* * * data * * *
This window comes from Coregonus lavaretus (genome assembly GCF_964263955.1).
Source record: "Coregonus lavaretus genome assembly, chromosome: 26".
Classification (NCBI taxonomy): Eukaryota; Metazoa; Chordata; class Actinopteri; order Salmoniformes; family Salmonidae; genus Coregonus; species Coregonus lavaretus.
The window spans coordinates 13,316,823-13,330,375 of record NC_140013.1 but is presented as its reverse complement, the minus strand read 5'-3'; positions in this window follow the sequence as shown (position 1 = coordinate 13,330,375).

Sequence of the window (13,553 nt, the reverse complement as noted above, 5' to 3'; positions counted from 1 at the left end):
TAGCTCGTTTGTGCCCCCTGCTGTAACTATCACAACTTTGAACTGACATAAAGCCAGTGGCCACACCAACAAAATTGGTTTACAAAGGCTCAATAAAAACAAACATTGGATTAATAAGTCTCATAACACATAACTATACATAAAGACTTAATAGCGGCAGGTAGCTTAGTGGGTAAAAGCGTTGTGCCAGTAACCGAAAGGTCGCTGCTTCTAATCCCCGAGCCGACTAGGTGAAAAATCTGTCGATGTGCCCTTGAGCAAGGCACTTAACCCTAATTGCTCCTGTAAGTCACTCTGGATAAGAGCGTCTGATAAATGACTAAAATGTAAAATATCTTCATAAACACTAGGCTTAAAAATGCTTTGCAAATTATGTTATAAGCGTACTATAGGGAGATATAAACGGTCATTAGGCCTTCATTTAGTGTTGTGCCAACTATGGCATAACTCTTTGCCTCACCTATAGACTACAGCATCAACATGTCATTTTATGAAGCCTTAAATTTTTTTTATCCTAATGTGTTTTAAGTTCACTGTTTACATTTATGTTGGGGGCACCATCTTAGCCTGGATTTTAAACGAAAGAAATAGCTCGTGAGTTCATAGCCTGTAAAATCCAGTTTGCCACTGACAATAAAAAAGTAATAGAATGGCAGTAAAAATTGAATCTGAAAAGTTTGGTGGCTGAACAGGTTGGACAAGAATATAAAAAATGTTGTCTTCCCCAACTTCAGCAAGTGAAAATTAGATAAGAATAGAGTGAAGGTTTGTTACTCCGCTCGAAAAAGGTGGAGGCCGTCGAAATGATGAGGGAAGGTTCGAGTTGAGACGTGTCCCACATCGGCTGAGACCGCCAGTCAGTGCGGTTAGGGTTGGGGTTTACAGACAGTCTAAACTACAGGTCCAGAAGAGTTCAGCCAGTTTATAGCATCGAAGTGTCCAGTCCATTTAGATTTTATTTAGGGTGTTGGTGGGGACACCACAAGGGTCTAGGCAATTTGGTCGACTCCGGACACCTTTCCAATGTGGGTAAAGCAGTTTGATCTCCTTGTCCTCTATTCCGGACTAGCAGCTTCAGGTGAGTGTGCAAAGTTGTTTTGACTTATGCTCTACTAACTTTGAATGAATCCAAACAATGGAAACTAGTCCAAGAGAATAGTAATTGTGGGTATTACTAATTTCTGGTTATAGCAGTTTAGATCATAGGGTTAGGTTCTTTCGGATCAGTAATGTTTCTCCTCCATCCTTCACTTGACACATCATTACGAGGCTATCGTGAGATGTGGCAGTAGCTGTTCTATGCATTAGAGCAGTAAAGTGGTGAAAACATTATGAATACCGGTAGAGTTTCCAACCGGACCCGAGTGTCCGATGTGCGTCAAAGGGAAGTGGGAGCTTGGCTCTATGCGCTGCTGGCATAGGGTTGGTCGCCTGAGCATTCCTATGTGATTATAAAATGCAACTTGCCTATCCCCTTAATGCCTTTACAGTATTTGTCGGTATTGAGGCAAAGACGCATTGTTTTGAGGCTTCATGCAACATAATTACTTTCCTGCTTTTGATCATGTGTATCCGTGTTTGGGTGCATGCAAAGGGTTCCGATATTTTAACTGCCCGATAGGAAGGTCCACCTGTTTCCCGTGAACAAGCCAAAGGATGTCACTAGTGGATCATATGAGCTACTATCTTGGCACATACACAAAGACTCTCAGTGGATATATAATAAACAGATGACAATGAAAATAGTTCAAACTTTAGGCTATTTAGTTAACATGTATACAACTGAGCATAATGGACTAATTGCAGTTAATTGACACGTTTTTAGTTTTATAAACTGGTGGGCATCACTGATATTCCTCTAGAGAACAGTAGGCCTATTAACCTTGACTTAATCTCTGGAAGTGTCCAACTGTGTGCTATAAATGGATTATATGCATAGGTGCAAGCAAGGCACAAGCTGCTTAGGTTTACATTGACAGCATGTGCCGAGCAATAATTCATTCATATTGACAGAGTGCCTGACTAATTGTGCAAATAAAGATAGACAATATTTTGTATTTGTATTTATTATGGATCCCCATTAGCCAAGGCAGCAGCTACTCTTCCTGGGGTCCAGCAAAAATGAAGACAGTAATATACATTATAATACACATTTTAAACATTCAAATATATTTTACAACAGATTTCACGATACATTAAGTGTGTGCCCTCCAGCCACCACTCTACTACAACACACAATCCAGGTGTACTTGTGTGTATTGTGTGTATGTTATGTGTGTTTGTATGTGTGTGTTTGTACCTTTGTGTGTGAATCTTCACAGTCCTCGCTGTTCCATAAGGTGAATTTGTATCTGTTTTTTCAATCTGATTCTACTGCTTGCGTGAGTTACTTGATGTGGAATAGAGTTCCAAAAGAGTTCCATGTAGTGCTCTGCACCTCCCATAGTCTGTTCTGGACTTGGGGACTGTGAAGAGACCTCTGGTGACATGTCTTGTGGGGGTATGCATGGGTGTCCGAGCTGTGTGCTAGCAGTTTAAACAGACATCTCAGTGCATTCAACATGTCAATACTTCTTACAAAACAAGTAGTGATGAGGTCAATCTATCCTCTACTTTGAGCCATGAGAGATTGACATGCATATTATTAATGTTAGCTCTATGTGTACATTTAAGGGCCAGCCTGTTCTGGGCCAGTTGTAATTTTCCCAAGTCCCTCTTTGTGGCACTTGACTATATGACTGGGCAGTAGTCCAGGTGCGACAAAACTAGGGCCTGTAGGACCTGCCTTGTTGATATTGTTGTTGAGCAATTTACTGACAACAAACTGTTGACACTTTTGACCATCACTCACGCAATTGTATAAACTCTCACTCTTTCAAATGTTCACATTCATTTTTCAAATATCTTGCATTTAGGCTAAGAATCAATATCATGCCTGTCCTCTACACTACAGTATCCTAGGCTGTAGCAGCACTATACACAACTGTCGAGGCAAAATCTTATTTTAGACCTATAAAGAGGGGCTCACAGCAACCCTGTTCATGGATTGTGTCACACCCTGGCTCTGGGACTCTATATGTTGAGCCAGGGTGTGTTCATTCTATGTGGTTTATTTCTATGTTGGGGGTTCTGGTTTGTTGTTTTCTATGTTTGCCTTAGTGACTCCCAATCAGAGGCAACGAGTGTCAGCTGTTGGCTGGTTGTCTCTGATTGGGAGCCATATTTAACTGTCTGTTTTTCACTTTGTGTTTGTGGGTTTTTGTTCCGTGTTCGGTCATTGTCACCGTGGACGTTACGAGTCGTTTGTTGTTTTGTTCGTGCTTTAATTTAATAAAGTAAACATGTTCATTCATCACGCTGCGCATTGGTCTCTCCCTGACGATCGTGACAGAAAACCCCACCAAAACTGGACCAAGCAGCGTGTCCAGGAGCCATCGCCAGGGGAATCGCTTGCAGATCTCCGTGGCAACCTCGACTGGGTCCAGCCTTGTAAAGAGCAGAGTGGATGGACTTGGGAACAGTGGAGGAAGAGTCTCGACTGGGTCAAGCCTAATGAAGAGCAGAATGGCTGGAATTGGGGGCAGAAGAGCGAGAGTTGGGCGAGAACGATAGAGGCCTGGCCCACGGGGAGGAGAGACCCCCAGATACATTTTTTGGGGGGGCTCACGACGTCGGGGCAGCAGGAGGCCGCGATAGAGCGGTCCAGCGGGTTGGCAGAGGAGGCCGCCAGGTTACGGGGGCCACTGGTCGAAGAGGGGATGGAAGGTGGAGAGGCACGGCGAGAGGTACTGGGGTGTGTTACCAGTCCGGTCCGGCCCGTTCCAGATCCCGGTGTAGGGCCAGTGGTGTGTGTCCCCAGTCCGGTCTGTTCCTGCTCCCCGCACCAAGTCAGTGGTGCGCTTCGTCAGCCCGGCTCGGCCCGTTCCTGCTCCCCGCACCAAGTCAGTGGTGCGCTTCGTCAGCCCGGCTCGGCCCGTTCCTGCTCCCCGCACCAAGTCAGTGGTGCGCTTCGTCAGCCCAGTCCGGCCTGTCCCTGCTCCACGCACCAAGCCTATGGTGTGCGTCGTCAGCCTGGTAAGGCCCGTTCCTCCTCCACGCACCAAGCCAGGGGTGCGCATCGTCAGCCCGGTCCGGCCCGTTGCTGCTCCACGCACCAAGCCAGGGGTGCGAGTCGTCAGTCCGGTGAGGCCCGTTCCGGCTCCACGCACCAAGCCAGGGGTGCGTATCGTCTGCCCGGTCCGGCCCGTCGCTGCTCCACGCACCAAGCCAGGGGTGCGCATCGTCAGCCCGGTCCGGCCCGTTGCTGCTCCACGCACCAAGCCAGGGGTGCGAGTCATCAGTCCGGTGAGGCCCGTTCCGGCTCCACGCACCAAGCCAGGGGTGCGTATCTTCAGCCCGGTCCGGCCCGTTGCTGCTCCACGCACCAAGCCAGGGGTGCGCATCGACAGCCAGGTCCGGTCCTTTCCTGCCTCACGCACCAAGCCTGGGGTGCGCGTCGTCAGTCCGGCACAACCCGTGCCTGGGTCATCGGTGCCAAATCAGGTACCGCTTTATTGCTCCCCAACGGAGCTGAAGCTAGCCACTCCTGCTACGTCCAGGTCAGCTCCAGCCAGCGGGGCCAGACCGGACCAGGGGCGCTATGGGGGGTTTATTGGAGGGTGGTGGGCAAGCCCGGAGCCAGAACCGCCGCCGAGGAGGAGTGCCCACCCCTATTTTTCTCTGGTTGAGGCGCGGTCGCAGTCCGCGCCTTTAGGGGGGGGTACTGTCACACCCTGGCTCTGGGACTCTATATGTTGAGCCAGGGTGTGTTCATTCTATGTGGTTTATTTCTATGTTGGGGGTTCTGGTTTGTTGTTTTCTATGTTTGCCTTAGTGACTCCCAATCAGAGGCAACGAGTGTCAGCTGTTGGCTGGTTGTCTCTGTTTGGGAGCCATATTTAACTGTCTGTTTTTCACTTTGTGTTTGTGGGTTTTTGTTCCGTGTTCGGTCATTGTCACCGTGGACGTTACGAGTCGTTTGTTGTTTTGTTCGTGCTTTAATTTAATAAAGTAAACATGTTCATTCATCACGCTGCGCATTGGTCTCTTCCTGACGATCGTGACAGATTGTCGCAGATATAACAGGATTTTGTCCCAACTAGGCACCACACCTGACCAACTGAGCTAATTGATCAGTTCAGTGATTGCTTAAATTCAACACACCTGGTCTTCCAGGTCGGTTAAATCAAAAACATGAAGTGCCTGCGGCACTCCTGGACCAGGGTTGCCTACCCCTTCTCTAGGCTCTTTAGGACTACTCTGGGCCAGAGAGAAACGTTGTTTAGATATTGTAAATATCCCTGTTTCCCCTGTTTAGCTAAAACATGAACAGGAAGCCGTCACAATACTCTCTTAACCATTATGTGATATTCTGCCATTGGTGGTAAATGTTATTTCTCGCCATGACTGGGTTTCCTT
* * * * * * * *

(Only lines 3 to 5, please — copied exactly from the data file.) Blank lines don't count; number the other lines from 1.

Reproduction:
Classification (NCBI taxonomy): Eukaryota; Metazoa; Chordata; class Actinopteri; order Salmoniformes; family Salmonidae; genus Coregonus; species Coregonus lavaretus.
The window spans coordinates 13,316,823-13,330,375 of record NC_140013.1 but is presented as its reverse complement, the minus strand read 5'-3'; positions in this window follow the sequence as shown (position 1 = coordinate 13,330,375).

Sequence of the window (13,553 nt, the reverse complement as noted above, 5' to 3'; positions counted from 1 at the left end):